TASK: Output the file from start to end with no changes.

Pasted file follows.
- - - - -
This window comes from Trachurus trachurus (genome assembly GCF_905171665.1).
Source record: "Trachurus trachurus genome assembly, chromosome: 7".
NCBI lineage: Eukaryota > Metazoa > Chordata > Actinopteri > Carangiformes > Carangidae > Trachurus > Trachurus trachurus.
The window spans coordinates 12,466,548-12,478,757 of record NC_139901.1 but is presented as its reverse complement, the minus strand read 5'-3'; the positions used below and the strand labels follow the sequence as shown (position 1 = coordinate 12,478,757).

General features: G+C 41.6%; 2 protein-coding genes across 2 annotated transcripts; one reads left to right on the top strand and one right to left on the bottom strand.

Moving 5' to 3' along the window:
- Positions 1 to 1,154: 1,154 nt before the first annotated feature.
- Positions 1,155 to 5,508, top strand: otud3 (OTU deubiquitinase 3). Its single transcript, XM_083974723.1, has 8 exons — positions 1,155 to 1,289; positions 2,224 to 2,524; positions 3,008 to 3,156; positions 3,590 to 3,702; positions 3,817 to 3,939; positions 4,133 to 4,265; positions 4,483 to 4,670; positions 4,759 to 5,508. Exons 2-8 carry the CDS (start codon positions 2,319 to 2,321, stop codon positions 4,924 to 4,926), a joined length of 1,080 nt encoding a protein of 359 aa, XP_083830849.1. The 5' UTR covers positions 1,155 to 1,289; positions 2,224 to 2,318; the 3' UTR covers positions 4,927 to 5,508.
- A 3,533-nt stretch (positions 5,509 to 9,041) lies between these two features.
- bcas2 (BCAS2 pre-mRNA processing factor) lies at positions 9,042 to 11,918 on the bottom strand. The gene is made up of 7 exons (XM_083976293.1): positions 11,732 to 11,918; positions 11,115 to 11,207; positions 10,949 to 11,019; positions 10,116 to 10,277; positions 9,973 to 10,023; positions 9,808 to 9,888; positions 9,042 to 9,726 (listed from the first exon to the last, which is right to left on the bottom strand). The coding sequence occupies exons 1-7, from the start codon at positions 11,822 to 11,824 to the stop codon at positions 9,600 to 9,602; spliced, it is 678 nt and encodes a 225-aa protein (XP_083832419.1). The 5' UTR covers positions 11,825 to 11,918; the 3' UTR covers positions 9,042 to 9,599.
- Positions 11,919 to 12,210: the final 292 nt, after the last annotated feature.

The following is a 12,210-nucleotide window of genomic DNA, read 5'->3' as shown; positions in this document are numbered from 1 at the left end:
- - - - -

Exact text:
This window comes from Trachurus trachurus (genome assembly GCF_905171665.1).
Source record: "Trachurus trachurus genome assembly, chromosome: 7".
NCBI lineage: Eukaryota > Metazoa > Chordata > Actinopteri > Carangiformes > Carangidae > Trachurus > Trachurus trachurus.
The window spans coordinates 12,466,548-12,478,757 of record NC_139901.1 but is presented as its reverse complement, the minus strand read 5'-3'; the positions used below and the strand labels follow the sequence as shown (position 1 = coordinate 12,478,757).

General features: G+C 41.6%; 2 protein-coding genes across 2 annotated transcripts; one reads left to right on the top strand and one right to left on the bottom strand.

Moving 5' to 3' along the window:
- Positions 1 to 1,154: 1,154 nt before the first annotated feature.
- Positions 1,155 to 5,508, top strand: otud3 (OTU deubiquitinase 3). Its single transcript, XM_083974723.1, has 8 exons — positions 1,155 to 1,289; positions 2,224 to 2,524; positions 3,008 to 3,156; positions 3,590 to 3,702; positions 3,817 to 3,939; positions 4,133 to 4,265; positions 4,483 to 4,670; positions 4,759 to 5,508. Exons 2-8 carry the CDS (start codon positions 2,319 to 2,321, stop codon positions 4,924 to 4,926), a joined length of 1,080 nt encoding a protein of 359 aa, XP_083830849.1. The 5' UTR covers positions 1,155 to 1,289; positions 2,224 to 2,318; the 3' UTR covers positions 4,927 to 5,508.
- A 3,533-nt stretch (positions 5,509 to 9,041) lies between these two features.
- bcas2 (BCAS2 pre-mRNA processing factor) lies at positions 9,042 to 11,918 on the bottom strand. The gene is made up of 7 exons (XM_083976293.1): positions 11,732 to 11,918; positions 11,115 to 11,207; positions 10,949 to 11,019; positions 10,116 to 10,277; positions 9,973 to 10,023; positions 9,808 to 9,888; positions 9,042 to 9,726 (listed from the first exon to the last, which is right to left on the bottom strand). The coding sequence occupies exons 1-7, from the start codon at positions 11,822 to 11,824 to the stop codon at positions 9,600 to 9,602; spliced, it is 678 nt and encodes a 225-aa protein (XP_083832419.1). The 5' UTR covers positions 11,825 to 11,918; the 3' UTR covers positions 9,042 to 9,599.
- Positions 11,919 to 12,210: the final 292 nt, after the last annotated feature.

The following is a 12,210-nucleotide window of genomic DNA, read 5'->3' as shown; positions in this document are numbered from 1 at the left end: